Great play/great acting at 2nd Story Theatre
These two brilliant actors mesmerize the audience.by Don Fowler, Cranston Herald
When Ed Shea opened a small, downstairs theatre at 2nd Story, I wondered how he could find an audience and enough quality plays to sustain two theatres in Warren.
Surprise! There are more than enough great actors and great plays, from the hilarious, held-over “Sylvia” to the current “Collected Stories,” brilliantly written by Donald Margulies and directed by Mark Peckham.
Shea recruited his executive director, Lynne Collinson, got her out of the office and on to the stage and then brought back a “grown up” Gabby Sherba to play two incredible roles in this funny, poignant, thought-provoking gem of a play.
Collinson plays Ruth Steiner, an aging, successful Jewish writer who tutors her brighter students, looking for that rare one with real talent. Sherba plays Lisa Morrison, the young, ambitious graduate student whom Ruth is convinced has that talent.
The two-hour play breaks down into six tightly written and directed scenes, beginning with Lisa’s spirited arrival to Ruth’s third floor apartment in 1990 and ending with her tense departure from that same apartment six years later.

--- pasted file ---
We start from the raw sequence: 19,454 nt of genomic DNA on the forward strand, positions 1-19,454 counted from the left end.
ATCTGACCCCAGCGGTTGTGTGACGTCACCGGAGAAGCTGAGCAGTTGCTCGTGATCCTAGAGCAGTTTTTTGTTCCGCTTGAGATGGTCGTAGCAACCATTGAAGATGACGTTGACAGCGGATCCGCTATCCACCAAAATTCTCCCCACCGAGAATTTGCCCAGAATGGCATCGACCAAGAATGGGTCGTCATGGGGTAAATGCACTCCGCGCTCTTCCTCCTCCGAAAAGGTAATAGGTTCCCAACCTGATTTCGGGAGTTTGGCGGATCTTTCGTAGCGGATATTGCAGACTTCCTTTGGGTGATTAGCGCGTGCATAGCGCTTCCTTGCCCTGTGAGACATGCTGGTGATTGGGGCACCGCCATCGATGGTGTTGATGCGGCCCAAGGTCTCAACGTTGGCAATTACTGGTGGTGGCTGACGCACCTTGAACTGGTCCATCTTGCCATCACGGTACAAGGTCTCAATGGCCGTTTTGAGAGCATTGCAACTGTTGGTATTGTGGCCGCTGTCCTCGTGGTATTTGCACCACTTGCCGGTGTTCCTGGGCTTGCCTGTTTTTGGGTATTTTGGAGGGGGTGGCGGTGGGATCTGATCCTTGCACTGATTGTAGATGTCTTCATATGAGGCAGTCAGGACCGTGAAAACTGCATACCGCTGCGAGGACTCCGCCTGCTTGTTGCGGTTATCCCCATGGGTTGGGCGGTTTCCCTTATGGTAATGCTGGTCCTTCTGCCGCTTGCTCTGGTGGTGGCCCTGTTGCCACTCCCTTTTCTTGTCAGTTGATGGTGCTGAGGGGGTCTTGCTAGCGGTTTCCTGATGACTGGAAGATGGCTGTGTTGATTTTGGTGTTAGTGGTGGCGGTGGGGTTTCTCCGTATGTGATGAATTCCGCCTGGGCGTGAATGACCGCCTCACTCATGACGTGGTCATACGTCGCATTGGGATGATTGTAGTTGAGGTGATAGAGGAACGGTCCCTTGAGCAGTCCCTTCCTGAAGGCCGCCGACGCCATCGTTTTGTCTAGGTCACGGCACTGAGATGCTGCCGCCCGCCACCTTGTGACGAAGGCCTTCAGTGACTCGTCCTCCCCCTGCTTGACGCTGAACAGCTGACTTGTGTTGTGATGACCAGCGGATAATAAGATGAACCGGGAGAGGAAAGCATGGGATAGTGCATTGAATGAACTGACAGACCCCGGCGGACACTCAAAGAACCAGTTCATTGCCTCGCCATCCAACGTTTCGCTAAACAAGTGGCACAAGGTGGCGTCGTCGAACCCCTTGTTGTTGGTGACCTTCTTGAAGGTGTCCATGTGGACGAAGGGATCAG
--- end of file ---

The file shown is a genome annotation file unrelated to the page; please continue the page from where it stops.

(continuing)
We watch a close relationship develop between teacher and student, one that becomes strained when student borrows personal stories from teacher for her first novel.
Not a word or phrase is wasted in this tightly written, exquisitely performed play, set in a cozy apartment created by brilliant set designer Trevor Elliott.
After years of mentoring results in the successful publishing of “collected stories” by Lisa, following Ruth’s advice to “write about what you know,” the relationship is strained when she borrows (steals) Ruth’s very personal stories without confiding in her.
Did Lisa cross the line? Should Ruth feel honored or betrayed? The author leaves it for you to decide.
There are many questions about relationships and so many references to the creative process and the role of a mentor, all packed into two hours of fabulous theatre.
Both characters will draw on your empathy, while you may end up siding with one a bit more.
It takes the talent of these two brilliant actors, a veteran and a young lady coming into her prime, both in reality and in the parts they play, to mesmerize the audience. And they certainly do.
Don’t fall victim to the “all the way to Warren” line of thought. It’s a short 20-minute ride from Edgewood and maybe a half hour from Warwick. You’ll need that much time on the way home to discuss the play.